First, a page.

OLR Bill Analysis

sHB 5360 (as amended by House “A”)*

AN ACT PROHIBITING CERTAIN PERSONS FROM ALLOWING MINORS TO POSSESS ALCOHOLIC LIQUOR IN DWELLING UNITS AND ON PRIVATE PROPERTY.

SUMMARY:

This bill prohibits anyone who owns or controls private property, including a dwelling unit, from recklessly or with criminal negligence, permitting any minor to illegally possess alcohol in the unit or on the property, in addition to existing law's prohibition on knowingly allowing such possession.

The law also requires such a person who knows that a minor possesses alcohol illegally to make reasonable efforts to stop it. The bill appears to extend liability for failure to halt possession to a person who acts recklessly or with criminal negligence.

The bill increases the penalty to a class A misdemeanor, which is punishable by up to one year in prison, up to a $ 2,000 fine, or both. Under current law, a first violation is an infraction and any subsequent violation is punishable by up to one year imprisonment, up to a $ 500 fine, or both.

EFFECTIVE DATE: October 1, 2012

*House Amendment “A” (1) eliminates the original file's provision requiring the owner to be physically present, (2) adds the reckless and criminal negligence standards, (3) eliminates the knowledge requirement for making reasonable efforts to stop a minor, and (4) increases the penalties.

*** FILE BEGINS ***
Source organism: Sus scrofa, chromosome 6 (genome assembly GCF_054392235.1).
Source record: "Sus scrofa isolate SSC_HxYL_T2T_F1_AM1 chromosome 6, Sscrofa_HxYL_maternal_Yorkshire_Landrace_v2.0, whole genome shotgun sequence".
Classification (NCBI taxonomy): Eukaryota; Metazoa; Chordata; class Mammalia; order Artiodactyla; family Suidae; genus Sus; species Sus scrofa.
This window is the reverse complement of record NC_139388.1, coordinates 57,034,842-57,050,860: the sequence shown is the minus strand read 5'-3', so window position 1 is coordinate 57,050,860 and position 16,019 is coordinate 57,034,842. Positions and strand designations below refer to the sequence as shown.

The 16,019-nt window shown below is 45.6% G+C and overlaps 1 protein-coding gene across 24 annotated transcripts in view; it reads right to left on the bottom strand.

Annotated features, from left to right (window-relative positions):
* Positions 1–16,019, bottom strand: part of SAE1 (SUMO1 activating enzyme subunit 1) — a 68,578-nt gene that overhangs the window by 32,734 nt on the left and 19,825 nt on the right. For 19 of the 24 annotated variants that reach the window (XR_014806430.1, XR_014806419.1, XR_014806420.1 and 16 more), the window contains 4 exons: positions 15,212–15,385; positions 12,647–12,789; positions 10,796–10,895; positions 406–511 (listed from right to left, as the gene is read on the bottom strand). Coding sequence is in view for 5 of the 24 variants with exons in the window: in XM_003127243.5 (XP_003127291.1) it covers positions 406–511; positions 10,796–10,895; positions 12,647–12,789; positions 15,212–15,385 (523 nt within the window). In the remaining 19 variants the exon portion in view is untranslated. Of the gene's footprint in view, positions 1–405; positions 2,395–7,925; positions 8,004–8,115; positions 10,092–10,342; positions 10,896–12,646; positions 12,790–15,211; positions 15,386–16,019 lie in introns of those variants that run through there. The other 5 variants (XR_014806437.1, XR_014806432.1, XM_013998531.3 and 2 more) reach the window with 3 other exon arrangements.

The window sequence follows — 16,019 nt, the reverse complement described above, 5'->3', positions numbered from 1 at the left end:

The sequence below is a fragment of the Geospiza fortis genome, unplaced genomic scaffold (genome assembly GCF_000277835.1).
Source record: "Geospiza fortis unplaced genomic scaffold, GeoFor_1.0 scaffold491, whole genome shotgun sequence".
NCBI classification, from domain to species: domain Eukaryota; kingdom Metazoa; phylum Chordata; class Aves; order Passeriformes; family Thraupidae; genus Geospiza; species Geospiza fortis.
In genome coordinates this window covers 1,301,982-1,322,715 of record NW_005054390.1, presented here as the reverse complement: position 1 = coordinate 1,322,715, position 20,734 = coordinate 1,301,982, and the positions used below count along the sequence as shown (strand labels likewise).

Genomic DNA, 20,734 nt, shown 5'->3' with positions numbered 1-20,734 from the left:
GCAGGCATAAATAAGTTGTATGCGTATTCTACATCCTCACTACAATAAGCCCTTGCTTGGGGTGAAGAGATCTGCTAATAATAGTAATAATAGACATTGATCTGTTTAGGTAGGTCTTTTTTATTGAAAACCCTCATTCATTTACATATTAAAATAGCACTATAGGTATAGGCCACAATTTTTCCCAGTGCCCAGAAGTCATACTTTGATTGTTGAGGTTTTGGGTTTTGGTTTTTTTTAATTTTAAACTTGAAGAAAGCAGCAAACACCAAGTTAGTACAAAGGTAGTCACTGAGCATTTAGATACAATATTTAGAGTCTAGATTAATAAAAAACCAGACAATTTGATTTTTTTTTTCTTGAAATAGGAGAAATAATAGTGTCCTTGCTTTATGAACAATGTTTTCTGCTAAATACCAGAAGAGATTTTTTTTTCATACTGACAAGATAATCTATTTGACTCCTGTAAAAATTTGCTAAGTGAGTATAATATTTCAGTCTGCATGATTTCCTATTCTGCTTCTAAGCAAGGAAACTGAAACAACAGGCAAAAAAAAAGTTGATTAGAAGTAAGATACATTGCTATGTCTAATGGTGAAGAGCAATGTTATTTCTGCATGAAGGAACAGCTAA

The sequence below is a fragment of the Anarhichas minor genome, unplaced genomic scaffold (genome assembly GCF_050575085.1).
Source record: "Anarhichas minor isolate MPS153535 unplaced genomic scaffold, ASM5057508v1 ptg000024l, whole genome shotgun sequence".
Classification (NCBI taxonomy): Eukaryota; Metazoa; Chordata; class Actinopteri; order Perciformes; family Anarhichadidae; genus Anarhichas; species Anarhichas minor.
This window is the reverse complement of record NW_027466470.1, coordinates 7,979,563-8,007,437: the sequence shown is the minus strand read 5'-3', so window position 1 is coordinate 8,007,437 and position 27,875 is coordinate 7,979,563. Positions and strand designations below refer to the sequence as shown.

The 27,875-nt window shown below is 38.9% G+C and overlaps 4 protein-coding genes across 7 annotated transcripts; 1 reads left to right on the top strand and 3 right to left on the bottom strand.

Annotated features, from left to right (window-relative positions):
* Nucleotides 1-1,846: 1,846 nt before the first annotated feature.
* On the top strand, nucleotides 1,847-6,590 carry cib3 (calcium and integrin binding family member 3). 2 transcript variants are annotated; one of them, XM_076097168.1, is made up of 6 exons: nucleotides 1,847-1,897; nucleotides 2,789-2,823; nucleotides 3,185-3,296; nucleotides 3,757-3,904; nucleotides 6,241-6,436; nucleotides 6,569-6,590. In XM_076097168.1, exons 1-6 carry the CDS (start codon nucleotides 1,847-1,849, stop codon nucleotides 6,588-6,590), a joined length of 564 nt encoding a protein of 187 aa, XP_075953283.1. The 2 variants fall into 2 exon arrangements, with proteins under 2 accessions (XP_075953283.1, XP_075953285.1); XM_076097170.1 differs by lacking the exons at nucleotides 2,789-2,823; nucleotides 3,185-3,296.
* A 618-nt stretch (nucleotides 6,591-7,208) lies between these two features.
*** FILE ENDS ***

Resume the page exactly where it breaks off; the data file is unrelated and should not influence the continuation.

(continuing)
BACKGROUND

Definitions

Though the bill does not define the degree of intent required for a violation, these terms are defined as follows in the penal code. With respect to conduct or a circumstance described by a statute, a person acts:

1. “knowingly” when he or she is aware that his or her conduct is of such nature or that such circumstance exists (CGS 53a-3 (12)),

2. “recklessly” when he or she is aware of and consciously disregards a substantial and unjustifiable risk that such result will occur or that such circumstance exists (the risk must be of such nature and degree that disregarding it constitutes a gross deviation from the standard of care that a reasonable person would observe in the situation) (CGS 53a-3 (13)), and

3. with “criminal negligence” when failure to perceive such a risk constitutes a gross deviation from the standard of care that a reasonable person would observe in the situation (CGS 53a-3 (14)).

COMMITTEE ACTION

General Law Committee

Joint Favorable Substitute Change of Reference

Yea

13

Nay

5

(03/20/2012)

Judiciary Committee

Joint Favorable

Yea

44

Nay

0

(04/02/2012)